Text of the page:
What can students do to increase civic learning?
Every institution is different, but it is clear that when students take more relevant courses, and when those courses are of high quality, their learning increases. Our data show that students learn more when they are among peers with similar levels of preparation; courses should be matched to the levels of the students.
Future undergraduates should consider the findings from all of ISI's Civic Literacy Reports, keeping in mind that prestige does not pay off. U.S. News rankings offer some guidance, but it and others like it, do not measure the most important aspect of undergraduate education: what students are actually taught and what they actually learn.
Specifically, students can:
- Introduce a student government resolution in favor of more and better courses on American founding principles and the topics in our study.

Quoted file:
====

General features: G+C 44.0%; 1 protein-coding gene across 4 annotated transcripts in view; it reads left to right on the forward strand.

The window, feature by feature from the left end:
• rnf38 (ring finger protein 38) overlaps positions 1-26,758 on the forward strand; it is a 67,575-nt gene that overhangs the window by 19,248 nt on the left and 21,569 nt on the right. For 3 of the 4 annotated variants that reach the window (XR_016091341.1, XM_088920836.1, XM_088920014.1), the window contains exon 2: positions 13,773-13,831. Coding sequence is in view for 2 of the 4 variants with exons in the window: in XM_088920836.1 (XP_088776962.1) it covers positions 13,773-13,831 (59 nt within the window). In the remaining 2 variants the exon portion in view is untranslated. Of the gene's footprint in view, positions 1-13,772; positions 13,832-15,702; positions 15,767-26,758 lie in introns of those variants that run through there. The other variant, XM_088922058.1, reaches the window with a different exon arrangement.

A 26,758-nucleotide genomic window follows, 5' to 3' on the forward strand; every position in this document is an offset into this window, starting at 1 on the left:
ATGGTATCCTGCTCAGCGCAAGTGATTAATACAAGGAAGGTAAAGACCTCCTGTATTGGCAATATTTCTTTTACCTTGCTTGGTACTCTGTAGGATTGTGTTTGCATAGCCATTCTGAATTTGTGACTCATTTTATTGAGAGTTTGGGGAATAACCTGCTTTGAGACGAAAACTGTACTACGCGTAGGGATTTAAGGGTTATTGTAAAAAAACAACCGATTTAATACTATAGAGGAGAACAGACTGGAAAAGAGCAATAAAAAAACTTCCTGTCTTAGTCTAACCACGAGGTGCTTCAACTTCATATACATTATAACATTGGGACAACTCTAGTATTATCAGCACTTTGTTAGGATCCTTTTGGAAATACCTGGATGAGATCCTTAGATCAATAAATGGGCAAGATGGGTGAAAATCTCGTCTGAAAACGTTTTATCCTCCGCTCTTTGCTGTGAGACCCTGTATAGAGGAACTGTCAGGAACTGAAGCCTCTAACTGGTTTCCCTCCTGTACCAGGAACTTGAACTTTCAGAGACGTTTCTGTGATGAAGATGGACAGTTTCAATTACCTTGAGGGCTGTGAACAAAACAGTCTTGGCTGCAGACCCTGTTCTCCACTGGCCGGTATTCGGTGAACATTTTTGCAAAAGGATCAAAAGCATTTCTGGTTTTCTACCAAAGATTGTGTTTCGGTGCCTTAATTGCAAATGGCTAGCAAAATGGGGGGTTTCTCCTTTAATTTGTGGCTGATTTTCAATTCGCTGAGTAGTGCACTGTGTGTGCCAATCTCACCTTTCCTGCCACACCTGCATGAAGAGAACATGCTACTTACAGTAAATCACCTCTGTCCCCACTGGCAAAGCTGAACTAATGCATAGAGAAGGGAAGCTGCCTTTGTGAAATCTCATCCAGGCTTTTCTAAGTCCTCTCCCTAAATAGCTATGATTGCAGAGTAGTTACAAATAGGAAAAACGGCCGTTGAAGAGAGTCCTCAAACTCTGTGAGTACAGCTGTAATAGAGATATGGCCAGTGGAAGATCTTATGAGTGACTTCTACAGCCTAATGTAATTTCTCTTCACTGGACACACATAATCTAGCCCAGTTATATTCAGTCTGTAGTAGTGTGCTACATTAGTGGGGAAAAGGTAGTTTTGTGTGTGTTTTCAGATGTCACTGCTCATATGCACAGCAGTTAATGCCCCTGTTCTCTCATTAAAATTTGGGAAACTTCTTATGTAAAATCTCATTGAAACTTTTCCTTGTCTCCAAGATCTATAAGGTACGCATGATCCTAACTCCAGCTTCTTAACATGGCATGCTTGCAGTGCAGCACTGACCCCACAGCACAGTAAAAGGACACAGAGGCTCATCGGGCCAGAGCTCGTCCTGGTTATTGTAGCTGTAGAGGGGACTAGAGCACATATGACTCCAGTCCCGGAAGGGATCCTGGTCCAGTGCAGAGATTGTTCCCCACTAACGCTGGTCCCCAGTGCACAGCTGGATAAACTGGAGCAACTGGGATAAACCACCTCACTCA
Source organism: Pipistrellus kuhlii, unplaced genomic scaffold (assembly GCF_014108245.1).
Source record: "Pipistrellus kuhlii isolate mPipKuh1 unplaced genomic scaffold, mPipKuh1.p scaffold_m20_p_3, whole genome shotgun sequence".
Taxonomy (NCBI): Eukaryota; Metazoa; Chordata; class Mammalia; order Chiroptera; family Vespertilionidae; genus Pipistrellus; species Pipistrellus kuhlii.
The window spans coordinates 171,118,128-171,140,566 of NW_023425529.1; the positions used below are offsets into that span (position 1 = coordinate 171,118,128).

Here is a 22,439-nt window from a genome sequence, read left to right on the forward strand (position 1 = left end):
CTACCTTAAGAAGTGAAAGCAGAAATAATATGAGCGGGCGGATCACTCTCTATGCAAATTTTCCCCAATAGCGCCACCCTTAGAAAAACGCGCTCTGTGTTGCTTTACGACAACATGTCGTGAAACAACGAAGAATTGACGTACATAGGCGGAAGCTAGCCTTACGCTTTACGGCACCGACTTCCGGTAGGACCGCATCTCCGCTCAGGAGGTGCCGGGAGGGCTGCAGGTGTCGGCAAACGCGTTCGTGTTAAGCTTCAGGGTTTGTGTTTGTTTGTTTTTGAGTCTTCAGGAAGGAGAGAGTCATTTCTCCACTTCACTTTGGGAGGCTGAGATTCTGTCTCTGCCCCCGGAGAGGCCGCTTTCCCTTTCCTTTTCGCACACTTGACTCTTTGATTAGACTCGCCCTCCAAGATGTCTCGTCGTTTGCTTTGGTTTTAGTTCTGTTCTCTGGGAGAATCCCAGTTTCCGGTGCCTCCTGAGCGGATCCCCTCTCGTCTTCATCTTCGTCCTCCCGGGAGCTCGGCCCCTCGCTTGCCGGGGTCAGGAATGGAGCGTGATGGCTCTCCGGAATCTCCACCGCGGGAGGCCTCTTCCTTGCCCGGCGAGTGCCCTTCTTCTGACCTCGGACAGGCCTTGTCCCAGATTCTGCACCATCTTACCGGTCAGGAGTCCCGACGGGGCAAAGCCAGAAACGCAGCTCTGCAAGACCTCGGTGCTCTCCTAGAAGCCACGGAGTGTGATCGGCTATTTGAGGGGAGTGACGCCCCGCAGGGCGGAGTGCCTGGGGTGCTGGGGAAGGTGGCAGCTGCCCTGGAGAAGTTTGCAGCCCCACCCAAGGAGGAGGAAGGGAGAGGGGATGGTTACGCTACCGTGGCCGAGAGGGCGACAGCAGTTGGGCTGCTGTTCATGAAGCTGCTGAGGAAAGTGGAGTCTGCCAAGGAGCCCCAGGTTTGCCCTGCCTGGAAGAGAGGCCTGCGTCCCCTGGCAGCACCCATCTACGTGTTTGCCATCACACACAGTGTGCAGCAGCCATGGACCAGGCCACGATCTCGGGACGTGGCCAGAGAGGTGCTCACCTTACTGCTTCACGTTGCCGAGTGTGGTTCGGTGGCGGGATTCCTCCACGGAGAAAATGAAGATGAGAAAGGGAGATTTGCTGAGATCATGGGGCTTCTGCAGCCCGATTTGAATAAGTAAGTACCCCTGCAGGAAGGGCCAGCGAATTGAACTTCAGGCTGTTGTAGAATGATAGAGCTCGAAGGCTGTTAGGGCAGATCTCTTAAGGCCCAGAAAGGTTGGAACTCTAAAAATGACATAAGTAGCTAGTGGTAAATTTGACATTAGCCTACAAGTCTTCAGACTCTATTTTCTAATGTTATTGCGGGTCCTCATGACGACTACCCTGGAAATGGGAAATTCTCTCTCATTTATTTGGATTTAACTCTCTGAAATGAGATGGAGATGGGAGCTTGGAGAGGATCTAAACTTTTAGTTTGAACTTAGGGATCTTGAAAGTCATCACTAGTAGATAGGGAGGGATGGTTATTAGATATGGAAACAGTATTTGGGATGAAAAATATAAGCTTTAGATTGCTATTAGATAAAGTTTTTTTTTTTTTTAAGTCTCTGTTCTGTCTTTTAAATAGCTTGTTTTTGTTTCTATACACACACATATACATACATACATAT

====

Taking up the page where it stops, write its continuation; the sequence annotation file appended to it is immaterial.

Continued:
- Form a student organization for the study of the American heritage, which will bring in speakers, advocate for curriculum improvement, etc.
- Contact your dean of students, chairs of history and political science departments, etc.
- Insist that professors teach American history, texts, and institutions and avoid promoting their own ideological biases.
- Write an article for the campus press.
- Write an editorial in the campus press.
- Stay away from the television and phone! Spend more free time talking about current events and history with friends and family, as well as reading, whether newspapers, history, biography, or fiction.
The Intercollegiate Studies Institute offers several resources of interest to students:
ISI's Membership Program for college-aged students (Free)
Asking the Right Questions in Choosing a College (Free)
John M. Olin Online Lecture Library (Free)
ISI's Graduate Fellowship Program
ISI's Undergraduate Honors Program
Simon Fellowship for Noble Purpose
Collegiate Network of Independent Newspapers
Student's Guides to the Major Disciplines (CollegeGuide.org)
Start the Presses! (ISI Books)
Additional resources can be found at www.CollegeGuide.org.